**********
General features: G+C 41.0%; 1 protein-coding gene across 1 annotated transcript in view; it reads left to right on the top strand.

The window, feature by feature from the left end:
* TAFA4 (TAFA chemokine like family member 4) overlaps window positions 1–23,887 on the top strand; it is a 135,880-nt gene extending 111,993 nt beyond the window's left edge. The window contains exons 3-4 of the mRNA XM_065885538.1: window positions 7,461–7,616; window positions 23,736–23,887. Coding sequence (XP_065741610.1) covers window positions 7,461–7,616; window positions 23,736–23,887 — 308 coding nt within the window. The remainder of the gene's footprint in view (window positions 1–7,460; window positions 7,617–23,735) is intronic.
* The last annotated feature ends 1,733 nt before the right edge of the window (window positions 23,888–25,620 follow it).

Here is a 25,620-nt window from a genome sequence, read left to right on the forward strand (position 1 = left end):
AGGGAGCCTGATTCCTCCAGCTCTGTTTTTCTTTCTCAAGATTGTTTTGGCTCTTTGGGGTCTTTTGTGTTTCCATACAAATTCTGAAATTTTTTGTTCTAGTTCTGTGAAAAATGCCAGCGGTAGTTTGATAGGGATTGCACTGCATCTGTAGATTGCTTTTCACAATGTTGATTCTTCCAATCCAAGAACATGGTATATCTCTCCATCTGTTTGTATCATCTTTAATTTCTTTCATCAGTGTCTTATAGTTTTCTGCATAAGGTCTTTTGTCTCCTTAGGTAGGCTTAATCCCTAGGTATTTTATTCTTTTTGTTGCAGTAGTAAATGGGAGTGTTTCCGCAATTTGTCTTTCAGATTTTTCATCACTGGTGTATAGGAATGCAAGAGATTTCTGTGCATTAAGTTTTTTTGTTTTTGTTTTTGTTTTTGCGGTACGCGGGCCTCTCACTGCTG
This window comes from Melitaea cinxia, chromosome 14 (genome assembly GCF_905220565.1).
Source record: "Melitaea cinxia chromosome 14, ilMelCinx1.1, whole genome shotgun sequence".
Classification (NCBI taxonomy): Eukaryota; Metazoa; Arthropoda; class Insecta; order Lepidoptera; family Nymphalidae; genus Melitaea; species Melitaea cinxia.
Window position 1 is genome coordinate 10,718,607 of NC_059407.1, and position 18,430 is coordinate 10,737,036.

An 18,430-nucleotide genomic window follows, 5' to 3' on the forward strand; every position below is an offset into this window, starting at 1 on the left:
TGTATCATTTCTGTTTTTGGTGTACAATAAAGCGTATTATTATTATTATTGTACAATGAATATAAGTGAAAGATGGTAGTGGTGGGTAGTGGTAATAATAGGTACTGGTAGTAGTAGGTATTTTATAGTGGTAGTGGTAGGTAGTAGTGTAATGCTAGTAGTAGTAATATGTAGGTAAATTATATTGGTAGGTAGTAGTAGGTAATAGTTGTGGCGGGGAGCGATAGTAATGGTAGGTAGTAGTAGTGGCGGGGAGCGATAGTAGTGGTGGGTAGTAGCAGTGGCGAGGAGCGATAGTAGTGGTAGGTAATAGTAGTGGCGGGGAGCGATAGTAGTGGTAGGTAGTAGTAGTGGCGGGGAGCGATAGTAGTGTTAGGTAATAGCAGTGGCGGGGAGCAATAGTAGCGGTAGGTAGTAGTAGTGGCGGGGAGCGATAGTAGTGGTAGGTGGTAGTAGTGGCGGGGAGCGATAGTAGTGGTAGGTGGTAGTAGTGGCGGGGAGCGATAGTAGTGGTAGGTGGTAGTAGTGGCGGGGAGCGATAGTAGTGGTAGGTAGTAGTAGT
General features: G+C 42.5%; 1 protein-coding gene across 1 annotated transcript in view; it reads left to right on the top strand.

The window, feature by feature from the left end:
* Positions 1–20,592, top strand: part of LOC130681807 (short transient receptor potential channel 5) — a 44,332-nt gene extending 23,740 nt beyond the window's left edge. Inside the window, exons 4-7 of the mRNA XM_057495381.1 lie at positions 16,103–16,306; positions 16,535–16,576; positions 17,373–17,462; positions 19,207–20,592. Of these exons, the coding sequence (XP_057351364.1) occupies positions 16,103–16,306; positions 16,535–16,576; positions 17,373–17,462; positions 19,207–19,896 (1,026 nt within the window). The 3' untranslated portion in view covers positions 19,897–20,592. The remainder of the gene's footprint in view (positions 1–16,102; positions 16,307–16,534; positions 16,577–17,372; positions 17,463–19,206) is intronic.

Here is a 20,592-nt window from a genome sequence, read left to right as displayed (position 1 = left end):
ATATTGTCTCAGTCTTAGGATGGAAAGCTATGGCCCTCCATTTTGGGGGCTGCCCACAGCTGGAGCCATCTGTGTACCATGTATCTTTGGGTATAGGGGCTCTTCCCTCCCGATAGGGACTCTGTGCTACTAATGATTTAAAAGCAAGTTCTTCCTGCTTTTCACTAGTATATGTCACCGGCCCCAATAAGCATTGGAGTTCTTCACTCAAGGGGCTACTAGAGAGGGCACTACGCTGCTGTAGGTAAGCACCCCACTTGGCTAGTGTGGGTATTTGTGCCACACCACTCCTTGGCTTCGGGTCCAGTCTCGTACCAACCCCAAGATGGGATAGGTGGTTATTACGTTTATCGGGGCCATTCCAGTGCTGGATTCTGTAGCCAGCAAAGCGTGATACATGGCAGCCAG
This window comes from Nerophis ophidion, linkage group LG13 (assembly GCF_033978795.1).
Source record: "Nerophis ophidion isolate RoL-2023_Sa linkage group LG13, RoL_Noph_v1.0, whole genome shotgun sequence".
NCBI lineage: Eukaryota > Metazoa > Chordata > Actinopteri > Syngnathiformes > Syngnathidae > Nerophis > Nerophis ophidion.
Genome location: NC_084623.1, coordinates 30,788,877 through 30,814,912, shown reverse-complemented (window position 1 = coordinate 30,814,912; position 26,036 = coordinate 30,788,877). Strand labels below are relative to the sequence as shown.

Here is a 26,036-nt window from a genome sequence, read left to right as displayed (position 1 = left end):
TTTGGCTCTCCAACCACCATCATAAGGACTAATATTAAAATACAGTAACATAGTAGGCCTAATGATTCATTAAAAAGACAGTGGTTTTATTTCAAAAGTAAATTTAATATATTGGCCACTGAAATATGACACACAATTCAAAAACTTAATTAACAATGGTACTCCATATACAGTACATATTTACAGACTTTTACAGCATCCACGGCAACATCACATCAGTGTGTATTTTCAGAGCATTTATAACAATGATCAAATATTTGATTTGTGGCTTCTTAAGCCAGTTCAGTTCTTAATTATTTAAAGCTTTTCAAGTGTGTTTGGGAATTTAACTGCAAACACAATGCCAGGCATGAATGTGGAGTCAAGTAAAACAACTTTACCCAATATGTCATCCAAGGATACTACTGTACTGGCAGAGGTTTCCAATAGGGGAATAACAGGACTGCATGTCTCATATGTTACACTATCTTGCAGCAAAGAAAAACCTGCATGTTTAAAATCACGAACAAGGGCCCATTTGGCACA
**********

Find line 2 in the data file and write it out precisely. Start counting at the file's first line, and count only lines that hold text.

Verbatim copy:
The window, feature by feature from the left end: